Most employees with around 25 years or more service will be awarded 24 month’s severance, and, in exceptional cases, some employees can recover as much as 26 months’ severance. For example, in Keenan v. Canac Kitchens Ltd, the court awarded the employee, who was employed for 39 years, who was 63 years old, who worked as a manager, and who earned $190,000 annually with 26 months of severance.
Nonetheless, most employees with around 25 years or more service will be awarded 24 months’ severance. This is an unwritten cap in Ontario.
Reasonable Severance Package for Mid-Career Employees
Given that the general maximum severance for an employee is 24 months, it is not unreasonable to estimate, generally, that the amount of severance a mid-career employee may receive could be around 12 months’ severance. For instance, in Aitchison v. Canada Trust Co. et al., 1984 CanLII 2170 (ON SC), the employee who was 43 years of age worked as an assistant branch manager at a bank for 15 years and was awarded 12 months’ severance.
Reasonable Severance Package for Short Service Employees
As I mentioned above, once an employee is past his probation period (if he has one) and is dismissed within only around a few months to a few years of service, he is entitled to a proportionally larger severance package than someone with more extended service. This is because the law recognizes that it takes everyone at least several months to find new employment. Therefore, short-term employees should receive enough severance to get by while they take several months to find new, comparable work. To that end, in my Average Severance Pay in Ontario infographic, I showed that short term employees in all occupations with 0.5 to 2.5 years of service receive around 2.6-3.8 months of severance for every year of service depending on if they were a manager or not.
Take these three cases to demonstrate this phenomenon.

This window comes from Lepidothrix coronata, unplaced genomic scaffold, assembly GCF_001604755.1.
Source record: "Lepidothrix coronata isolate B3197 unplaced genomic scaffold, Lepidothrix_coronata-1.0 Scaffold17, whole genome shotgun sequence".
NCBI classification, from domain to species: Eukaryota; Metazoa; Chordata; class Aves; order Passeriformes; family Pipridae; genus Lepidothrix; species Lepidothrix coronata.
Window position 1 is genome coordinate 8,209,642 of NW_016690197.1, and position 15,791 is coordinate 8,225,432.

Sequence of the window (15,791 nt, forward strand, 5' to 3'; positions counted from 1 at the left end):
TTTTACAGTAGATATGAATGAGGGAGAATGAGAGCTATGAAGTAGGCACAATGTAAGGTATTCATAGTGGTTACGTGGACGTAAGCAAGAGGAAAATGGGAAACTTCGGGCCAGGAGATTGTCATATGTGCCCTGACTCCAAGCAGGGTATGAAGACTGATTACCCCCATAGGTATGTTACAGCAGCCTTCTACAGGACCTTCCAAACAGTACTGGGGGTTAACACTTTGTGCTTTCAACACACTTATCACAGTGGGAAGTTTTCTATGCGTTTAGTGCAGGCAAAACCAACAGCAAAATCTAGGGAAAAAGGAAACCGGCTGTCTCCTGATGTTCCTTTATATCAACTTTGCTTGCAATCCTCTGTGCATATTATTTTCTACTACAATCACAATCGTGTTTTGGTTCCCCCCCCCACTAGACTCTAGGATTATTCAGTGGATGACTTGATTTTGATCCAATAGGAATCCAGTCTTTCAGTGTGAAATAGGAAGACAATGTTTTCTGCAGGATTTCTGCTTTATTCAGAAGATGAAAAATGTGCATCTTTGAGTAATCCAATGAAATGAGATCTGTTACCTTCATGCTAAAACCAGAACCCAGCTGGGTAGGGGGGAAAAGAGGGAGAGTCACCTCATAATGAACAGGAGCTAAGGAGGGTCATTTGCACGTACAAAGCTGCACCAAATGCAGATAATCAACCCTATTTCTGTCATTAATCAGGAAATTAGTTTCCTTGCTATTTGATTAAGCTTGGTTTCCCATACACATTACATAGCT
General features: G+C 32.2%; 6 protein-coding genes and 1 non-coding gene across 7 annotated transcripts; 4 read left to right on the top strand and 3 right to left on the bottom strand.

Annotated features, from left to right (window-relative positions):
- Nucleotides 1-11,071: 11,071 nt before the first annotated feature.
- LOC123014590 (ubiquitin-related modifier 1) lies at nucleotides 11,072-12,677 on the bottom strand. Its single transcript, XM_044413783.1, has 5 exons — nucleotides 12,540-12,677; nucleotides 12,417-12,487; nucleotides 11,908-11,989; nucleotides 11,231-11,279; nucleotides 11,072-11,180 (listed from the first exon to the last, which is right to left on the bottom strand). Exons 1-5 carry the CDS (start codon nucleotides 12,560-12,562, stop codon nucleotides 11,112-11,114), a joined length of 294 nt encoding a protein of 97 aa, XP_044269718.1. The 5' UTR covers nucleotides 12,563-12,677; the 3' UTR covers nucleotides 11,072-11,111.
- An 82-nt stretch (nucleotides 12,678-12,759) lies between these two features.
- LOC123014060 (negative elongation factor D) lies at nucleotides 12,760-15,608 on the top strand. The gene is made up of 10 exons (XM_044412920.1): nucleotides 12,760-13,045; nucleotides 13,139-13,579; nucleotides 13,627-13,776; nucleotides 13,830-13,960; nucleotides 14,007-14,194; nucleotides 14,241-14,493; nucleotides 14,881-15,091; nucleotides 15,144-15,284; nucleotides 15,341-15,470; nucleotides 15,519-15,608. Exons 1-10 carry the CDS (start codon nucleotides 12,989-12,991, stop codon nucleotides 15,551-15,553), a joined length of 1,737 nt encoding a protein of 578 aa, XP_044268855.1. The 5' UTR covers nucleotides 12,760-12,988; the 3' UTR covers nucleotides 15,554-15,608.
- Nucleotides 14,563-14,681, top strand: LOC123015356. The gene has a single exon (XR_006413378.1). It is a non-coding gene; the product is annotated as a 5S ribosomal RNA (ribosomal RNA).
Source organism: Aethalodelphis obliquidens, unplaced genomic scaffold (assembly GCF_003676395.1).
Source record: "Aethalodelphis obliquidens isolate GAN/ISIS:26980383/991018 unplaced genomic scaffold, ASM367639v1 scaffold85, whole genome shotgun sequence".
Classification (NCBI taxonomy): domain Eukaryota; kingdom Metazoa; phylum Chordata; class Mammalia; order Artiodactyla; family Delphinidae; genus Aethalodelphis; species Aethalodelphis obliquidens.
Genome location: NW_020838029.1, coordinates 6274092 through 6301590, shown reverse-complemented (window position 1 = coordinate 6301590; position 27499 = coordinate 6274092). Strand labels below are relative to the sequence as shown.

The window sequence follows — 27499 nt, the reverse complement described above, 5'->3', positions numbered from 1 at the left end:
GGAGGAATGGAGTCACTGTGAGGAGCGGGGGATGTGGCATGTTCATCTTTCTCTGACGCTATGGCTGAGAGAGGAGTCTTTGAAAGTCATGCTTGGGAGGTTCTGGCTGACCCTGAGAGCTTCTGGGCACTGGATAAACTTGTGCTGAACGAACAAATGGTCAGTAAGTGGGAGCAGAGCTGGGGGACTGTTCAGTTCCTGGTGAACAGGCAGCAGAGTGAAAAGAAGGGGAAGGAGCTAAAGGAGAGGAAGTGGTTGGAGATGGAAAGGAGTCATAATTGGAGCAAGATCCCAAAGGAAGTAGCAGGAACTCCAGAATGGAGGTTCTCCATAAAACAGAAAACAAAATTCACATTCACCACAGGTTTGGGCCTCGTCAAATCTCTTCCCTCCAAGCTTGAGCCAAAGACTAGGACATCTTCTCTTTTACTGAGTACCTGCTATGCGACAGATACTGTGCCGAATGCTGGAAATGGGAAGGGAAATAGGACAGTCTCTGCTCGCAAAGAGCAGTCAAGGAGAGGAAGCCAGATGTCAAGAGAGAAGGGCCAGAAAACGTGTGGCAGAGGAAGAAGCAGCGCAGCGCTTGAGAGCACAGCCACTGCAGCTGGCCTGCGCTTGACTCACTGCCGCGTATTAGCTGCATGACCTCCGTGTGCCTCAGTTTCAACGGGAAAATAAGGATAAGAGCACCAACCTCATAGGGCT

In Zik v. Biasutti Drywall Services (1983) Ltd., (1996), 23 CCEL (2d) 150 (Ont. Gen. Div.), the employee was a 45-year-old customer service representative with 20 months of service. The court determined that reasonable severance was six months.
In Isaacs v. MGH International Ltd. (1984), 1984 CanLII 1862 (ON CA), the employee was a 38-year-old purchasing agent with seven months of service. The Ontario Court of Appeal upheld the trial decision that reasonable severance was nine months.
In Katz v. Canada Mortgage & Lending Corp., 2009 Carswell Ont 1134 (Ont. SCJ), the employee was a 28-year-old insurance adjuster with six months of service. The court determined that reasonable severance was four months.
All of the above text is general information. No two cases are the same. The easiest way for you to estimate how reasonable your severance package might be is by calling a lawyer who offers a free consultation; they should speak with you for thirty minutes free of charge to advise your rights.
Jeff is a lawyer in Toronto who works for a technology startup. Jeff is a frequent lecturer on employment law and is the author of an employment law textbook and various trade journal articles. Jeff is interested in Canadian business, technology and law, and this blog is his platform to share his views and tips in those areas.